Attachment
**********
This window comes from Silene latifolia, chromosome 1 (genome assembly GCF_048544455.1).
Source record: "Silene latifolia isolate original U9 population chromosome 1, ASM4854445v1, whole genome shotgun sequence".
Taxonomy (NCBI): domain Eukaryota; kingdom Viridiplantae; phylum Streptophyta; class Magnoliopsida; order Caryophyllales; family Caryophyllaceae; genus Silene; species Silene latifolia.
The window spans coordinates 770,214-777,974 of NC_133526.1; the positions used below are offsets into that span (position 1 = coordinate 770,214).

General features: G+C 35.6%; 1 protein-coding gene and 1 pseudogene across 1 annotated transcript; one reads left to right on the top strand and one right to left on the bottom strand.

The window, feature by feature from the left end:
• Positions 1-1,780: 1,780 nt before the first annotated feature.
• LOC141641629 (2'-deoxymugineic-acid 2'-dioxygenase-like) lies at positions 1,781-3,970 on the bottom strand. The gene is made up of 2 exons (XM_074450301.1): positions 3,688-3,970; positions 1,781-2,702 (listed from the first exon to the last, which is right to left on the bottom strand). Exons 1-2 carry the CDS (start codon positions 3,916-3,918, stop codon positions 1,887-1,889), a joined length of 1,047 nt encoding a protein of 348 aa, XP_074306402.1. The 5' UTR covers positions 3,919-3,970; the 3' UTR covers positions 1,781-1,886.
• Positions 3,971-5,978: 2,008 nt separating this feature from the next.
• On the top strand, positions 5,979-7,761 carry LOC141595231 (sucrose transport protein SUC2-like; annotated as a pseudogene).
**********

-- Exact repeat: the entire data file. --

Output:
This window comes from Silene latifolia, chromosome 1 (genome assembly GCF_048544455.1).
Source record: "Silene latifolia isolate original U9 population chromosome 1, ASM4854445v1, whole genome shotgun sequence".
Taxonomy (NCBI): domain Eukaryota; kingdom Viridiplantae; phylum Streptophyta; class Magnoliopsida; order Caryophyllales; family Caryophyllaceae; genus Silene; species Silene latifolia.
The window spans coordinates 770,214-777,974 of NC_133526.1; the positions used below are offsets into that span (position 1 = coordinate 770,214).

General features: G+C 35.6%; 1 protein-coding gene and 1 pseudogene across 1 annotated transcript; one reads left to right on the top strand and one right to left on the bottom strand.

The window, feature by feature from the left end:
• Positions 1-1,780: 1,780 nt before the first annotated feature.
• LOC141641629 (2'-deoxymugineic-acid 2'-dioxygenase-like) lies at positions 1,781-3,970 on the bottom strand. The gene is made up of 2 exons (XM_074450301.1): positions 3,688-3,970; positions 1,781-2,702 (listed from the first exon to the last, which is right to left on the bottom strand). Exons 1-2 carry the CDS (start codon positions 3,916-3,918, stop codon positions 1,887-1,889), a joined length of 1,047 nt encoding a protein of 348 aa, XP_074306402.1. The 5' UTR covers positions 3,919-3,970; the 3' UTR covers positions 1,781-1,886.
• Positions 3,971-5,978: 2,008 nt separating this feature from the next.
• On the top strand, positions 5,979-7,761 carry LOC141595231 (sucrose transport protein SUC2-like; annotated as a pseudogene).